Searching is a 2018 American mystery thriller computer screen film directed by Aneesh Chaganty in his feature debut and written by Chaganty and Sev Ohanian. Set entirely on computer screens and smartphones, the film follows a father (John Cho) trying to find his missing 16-year-old daughter (Michelle La) with the help of a police detective (Debra Messing). It is the first mainstream Hollywood thriller headlined by an Asian-American actor.
|Directed by||Aneesh Chaganty|
|Cinematography||Juan Sebastian Baron|
|Music by||Torin Borrowdale|
|Distributed by||Sony Pictures Releasing|
|Box office||$75.5 million|
The film premiered at the Sundance Film Festival on January 21, 2018, and was theatrically released in the United States on August 31, 2018, by Screen Gems. The film was a financial and critical success, grossing over $75 million worldwide against a $880,000 budget and receiving praise for its direction, acting, unique visual presentation and unpredictable storyline. At the Independent Spirit Awards, Cho was nominated for Best Male Lead. A sequel is in development.
David Kim lives in San Jose, California with his daughter Margot. His wife Pamela was diagnosed with lymphoma and died before Margot entered high school. One day, David cannot get in contact with Margot. Believing she has gone to her piano lesson, David calls the piano instructor, but he is informed that Margot cancelled her lessons six months prior. He discovers that she was pocketing the money and transferred it to a now-deleted Venmo account. He calls the police and the case is assigned to Detective Rosemary Vick. Accessing Margot's accounts, David learns that she had become a loner since Pamela's death. Vick reports that Margot made a fake ID and shows traffic camera footage of her car outside of the city, suggesting she may have run away.
David, unconvinced, discovers that Margot had been using a streaming site and befriended a young woman called "fish_n_chips". Vick reports back that fish_n_chips is innocent, having been sighted in Pittsburgh at the time of the disappearance. From Margot's Tumblr, David finds that she frequently visited Barbosa Lake, which is near the highway she was last seen. At the lake, he finds her Pokémon keychain on the ground. The police locate her car underwater. Her body is not inside, but there is an envelope containing the piano lesson money. A search party is arranged, but a storm slows the process.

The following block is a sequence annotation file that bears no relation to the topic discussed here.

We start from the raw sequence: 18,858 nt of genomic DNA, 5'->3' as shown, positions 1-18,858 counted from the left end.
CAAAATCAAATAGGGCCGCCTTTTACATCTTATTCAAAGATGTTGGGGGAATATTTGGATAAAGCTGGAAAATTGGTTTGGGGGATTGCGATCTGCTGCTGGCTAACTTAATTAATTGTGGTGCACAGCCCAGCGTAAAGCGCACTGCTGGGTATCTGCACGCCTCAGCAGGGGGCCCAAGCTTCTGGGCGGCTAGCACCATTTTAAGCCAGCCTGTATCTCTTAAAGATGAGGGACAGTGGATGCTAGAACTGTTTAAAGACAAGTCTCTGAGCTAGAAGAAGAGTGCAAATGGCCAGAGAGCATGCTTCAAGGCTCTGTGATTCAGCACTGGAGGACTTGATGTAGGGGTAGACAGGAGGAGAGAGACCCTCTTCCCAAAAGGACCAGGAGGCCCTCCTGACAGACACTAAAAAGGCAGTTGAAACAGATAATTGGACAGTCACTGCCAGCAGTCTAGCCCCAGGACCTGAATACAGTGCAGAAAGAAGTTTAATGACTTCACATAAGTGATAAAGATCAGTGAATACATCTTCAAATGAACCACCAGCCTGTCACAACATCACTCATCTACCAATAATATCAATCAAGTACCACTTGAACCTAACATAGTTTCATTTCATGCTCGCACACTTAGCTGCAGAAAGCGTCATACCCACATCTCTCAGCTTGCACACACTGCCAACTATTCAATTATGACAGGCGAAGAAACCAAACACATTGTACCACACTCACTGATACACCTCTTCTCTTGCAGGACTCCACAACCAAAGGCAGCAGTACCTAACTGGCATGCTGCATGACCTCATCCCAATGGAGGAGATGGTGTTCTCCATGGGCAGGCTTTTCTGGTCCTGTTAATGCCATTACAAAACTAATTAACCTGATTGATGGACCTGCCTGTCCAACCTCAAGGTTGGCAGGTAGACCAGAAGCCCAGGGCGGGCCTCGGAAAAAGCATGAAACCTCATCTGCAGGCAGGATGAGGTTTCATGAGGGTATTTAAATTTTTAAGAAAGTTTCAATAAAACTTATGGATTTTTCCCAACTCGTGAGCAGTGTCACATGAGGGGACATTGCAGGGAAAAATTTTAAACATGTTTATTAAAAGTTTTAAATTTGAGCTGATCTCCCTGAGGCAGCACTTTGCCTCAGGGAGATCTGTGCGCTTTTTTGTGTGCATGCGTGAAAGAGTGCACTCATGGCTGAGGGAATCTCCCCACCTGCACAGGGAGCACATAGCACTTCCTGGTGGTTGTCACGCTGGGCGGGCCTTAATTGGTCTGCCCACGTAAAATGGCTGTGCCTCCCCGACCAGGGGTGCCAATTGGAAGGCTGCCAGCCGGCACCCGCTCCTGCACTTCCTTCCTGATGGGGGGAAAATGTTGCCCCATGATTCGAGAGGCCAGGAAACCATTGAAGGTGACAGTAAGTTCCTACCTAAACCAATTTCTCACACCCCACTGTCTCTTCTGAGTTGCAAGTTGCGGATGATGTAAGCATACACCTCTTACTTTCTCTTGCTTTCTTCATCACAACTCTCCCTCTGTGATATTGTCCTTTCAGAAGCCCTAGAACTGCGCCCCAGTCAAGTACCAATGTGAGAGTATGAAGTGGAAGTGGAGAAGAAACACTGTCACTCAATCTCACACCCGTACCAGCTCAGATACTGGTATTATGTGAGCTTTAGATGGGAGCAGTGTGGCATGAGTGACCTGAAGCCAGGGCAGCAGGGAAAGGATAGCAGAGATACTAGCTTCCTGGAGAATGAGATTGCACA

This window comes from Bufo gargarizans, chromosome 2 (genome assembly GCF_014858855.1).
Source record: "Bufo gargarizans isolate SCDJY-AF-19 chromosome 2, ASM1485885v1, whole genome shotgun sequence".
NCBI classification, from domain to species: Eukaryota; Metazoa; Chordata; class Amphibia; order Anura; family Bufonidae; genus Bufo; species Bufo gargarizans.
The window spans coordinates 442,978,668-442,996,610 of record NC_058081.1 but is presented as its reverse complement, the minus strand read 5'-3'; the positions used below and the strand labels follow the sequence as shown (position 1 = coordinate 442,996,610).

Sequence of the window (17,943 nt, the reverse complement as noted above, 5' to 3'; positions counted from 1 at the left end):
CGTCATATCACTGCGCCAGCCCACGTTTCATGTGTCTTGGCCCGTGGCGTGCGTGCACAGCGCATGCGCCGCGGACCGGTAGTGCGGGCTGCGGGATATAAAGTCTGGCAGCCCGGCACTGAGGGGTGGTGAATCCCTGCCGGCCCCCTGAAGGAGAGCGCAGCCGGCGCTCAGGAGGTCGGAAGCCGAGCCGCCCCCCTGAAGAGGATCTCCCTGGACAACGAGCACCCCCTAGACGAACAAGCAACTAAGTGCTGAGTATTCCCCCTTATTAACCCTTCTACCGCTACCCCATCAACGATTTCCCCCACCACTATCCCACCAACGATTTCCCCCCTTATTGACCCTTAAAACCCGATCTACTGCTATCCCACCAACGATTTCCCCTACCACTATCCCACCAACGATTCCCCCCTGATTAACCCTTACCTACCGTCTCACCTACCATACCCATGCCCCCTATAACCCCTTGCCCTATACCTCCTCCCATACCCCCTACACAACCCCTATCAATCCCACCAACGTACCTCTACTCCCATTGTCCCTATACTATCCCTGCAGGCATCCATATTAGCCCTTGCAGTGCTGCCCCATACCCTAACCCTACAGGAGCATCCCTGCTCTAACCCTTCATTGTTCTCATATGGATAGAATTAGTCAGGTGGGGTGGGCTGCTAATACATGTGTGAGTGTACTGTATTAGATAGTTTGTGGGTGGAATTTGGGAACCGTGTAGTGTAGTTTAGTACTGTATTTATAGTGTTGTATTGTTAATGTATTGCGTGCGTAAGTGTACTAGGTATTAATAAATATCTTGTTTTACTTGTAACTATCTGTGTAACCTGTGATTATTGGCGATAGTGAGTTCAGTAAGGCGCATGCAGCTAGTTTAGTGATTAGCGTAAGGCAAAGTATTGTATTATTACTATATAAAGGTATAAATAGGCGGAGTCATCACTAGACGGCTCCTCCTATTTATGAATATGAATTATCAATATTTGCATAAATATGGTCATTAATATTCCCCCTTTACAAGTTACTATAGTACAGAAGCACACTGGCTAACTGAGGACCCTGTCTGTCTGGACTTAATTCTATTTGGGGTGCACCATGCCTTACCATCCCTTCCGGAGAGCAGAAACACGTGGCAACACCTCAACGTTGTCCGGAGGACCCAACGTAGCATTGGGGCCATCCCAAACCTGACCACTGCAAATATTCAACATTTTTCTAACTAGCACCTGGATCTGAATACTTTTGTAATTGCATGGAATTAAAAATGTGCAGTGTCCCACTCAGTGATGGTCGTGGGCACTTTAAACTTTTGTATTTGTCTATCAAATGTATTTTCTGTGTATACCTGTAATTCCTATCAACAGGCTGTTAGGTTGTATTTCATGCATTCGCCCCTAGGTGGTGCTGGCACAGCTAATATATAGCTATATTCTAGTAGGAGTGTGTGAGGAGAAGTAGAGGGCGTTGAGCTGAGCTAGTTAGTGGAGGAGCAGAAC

After an altercation David has with a boy who claimed to know where Margot is, Vick tells him he can no longer participate in the investigation. Undeterred, David visits a site that displays the crime scene photographs and notices his brother Peter's jacket. He then discovers text messages between Margot and Peter, hinting that they might have had an incestuous relationship. When he confronts Peter, the latter explains that they were only smoking marijuana and confiding in each other. He chastises David for failing to notice his daughter was depressed. Vick tells him that an ex-convict named Randy Cartoff confessed to raping and killing Margot before committing suicide.
An empty-casket funeral is arranged for Margot. As David is uploading photos to a funeral streaming site he notices that the website's stock photograph features the same woman as fish_n_chips’s profile picture. He contacts the woman and discovers that she is a stock model who does not know Margot and that the police never called her. Attempting to report this to Vick, he instead reaches a dispatcher who reveals that Vick volunteered to take the case and was not assigned to it as she had claimed. David googles Vick and finds that she knew Cartoff through a volunteer program for ex-convicts. After reporting this to the sheriff, David confronts Vick at the funeral; the police arrive and arrest Vick.